Most clients struggle to understand how a website is costed, and with such variation in the quotes a client receives, along with the mistrust around website quotes, you’d make yourself stand out by providing an understanding or breakdown behind your final quote. Include any additional costs which you think may crop up later, as the client will almost certainly not be happy with a surprise addition half way through the project. Transparency in quotes is attractive and can contribute to the start of a trusting working relationship.
6. Not Ask Technical Questions
“Wordpress or Joomla?”
“Would you prefer Python or Ruby on Rails?”
“Should the app be native or in HTML5?”
Technical questions such as these are like gibberish to most clients. This is why they hired you in the first place: to take care of all the hard stuff. Instead of bombarding clients with questions they don’t understand, use your discretion to pick technologies and solutions that work best with their needs and existing infrastructure. Your clients will thank you for it, and you’ll have one less thing to worry about.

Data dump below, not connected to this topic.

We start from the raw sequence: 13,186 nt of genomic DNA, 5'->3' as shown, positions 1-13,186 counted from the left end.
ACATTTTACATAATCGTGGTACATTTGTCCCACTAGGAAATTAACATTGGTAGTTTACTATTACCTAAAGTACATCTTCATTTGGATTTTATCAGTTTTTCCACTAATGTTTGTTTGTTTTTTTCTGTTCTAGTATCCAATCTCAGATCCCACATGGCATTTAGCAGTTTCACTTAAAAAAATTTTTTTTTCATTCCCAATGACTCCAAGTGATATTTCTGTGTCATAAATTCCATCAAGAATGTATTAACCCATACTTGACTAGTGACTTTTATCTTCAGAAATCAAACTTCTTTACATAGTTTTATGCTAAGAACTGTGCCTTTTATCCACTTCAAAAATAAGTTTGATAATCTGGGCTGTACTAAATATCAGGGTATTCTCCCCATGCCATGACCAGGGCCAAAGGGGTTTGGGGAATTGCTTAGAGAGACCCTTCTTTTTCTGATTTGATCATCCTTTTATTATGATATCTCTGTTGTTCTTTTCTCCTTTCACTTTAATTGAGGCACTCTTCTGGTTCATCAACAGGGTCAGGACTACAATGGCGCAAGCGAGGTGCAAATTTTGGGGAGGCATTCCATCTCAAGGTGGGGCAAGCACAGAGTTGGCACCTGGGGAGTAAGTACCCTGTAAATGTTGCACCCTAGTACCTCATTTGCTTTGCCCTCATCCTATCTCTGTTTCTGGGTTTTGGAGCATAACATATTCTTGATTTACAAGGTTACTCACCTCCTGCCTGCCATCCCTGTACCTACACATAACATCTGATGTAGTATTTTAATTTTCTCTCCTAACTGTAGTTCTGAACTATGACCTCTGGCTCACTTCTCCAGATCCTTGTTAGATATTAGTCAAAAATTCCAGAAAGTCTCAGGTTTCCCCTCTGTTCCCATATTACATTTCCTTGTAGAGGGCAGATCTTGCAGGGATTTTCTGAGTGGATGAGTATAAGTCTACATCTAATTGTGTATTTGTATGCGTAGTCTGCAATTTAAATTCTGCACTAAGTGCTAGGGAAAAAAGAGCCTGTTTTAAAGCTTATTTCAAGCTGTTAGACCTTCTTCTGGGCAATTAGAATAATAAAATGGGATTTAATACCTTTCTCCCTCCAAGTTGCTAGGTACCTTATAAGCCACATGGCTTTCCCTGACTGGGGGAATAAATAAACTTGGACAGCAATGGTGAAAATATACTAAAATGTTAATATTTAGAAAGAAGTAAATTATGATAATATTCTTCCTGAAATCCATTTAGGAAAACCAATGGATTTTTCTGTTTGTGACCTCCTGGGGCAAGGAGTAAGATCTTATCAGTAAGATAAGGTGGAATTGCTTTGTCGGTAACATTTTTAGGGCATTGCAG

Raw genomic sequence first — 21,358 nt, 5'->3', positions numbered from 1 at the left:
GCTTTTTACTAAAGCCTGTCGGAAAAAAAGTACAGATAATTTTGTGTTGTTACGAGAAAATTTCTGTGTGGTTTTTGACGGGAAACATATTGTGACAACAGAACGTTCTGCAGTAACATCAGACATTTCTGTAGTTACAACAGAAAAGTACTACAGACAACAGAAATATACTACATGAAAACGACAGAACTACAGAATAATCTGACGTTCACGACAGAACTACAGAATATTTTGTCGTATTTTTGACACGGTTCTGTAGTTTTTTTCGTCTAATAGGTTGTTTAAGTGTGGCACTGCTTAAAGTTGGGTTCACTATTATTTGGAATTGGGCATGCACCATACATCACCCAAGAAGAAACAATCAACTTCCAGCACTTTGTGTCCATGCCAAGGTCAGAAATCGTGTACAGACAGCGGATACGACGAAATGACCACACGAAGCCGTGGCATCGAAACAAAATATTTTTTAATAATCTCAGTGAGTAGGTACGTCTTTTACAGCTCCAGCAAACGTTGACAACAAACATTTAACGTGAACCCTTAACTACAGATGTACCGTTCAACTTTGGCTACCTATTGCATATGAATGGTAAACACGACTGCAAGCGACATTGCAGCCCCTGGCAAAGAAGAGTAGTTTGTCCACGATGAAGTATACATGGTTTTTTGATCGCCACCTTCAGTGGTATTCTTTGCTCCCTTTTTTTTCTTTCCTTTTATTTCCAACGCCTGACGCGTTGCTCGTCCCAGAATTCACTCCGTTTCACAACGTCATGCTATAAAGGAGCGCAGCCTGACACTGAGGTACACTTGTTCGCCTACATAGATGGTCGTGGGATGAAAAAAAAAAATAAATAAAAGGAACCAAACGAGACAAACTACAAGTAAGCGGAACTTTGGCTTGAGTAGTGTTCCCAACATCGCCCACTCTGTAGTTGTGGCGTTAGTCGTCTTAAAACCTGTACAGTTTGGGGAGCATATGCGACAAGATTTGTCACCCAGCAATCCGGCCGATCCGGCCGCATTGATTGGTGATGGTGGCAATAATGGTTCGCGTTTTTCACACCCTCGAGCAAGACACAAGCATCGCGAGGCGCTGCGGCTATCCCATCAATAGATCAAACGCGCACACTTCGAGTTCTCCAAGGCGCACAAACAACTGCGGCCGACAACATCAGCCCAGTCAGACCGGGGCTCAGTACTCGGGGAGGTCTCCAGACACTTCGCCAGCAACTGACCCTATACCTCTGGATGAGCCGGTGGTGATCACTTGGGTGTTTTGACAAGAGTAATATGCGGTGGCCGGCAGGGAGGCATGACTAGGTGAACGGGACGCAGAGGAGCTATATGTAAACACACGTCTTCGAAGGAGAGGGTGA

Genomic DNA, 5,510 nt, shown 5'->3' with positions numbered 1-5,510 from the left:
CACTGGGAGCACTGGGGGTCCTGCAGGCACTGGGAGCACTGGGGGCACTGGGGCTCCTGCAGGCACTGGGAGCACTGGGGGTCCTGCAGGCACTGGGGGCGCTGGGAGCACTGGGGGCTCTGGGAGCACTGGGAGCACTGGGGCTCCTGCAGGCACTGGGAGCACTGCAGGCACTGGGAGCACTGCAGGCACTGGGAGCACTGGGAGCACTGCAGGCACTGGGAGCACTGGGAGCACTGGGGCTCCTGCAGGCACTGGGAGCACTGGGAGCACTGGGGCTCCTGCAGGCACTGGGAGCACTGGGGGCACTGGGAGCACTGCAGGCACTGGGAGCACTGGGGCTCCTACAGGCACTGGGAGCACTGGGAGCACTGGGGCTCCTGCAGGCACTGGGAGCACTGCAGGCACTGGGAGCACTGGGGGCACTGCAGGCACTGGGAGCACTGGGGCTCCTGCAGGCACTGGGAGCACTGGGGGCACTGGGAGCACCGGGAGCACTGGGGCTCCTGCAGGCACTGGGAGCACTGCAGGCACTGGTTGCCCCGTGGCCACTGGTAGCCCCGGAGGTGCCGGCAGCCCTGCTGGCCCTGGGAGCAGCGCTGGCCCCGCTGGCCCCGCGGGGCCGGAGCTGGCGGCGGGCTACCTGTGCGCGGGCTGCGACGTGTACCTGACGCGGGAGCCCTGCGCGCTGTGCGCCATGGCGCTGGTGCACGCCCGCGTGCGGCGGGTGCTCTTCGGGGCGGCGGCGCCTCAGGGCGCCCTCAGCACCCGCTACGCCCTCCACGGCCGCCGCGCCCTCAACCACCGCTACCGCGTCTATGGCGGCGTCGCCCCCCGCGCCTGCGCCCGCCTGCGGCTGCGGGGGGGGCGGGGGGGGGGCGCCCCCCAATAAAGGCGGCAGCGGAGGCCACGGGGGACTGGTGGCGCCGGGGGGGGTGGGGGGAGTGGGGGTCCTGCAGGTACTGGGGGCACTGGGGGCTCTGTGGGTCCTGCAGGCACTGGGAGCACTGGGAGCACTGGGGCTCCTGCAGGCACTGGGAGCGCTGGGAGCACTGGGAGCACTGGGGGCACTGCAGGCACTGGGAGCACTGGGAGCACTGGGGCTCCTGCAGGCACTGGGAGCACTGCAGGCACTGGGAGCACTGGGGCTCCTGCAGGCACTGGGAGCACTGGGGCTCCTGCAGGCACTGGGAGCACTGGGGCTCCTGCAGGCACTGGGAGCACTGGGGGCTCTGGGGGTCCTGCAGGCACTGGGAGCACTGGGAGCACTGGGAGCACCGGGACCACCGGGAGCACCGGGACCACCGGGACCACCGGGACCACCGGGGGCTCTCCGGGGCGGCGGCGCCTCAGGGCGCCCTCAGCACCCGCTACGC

7. Communicate Clearly
Ineffective communication is the bane of healthy client-designer relationships. Far too many projects are lost halfway because the client and the designer simply couldn’t converse comfortably.
Communication is a two-way street. And while you can’t control how the client communicates, you can make sure that you go all-in with your communication.
Establish a few common rules of communication within your own agency. This should cover everything from phone calls/Skype to email etiquette. Resolve to respond to client queries as quickly as possible. And as always, a cheerful, friendly greeting can go a long way.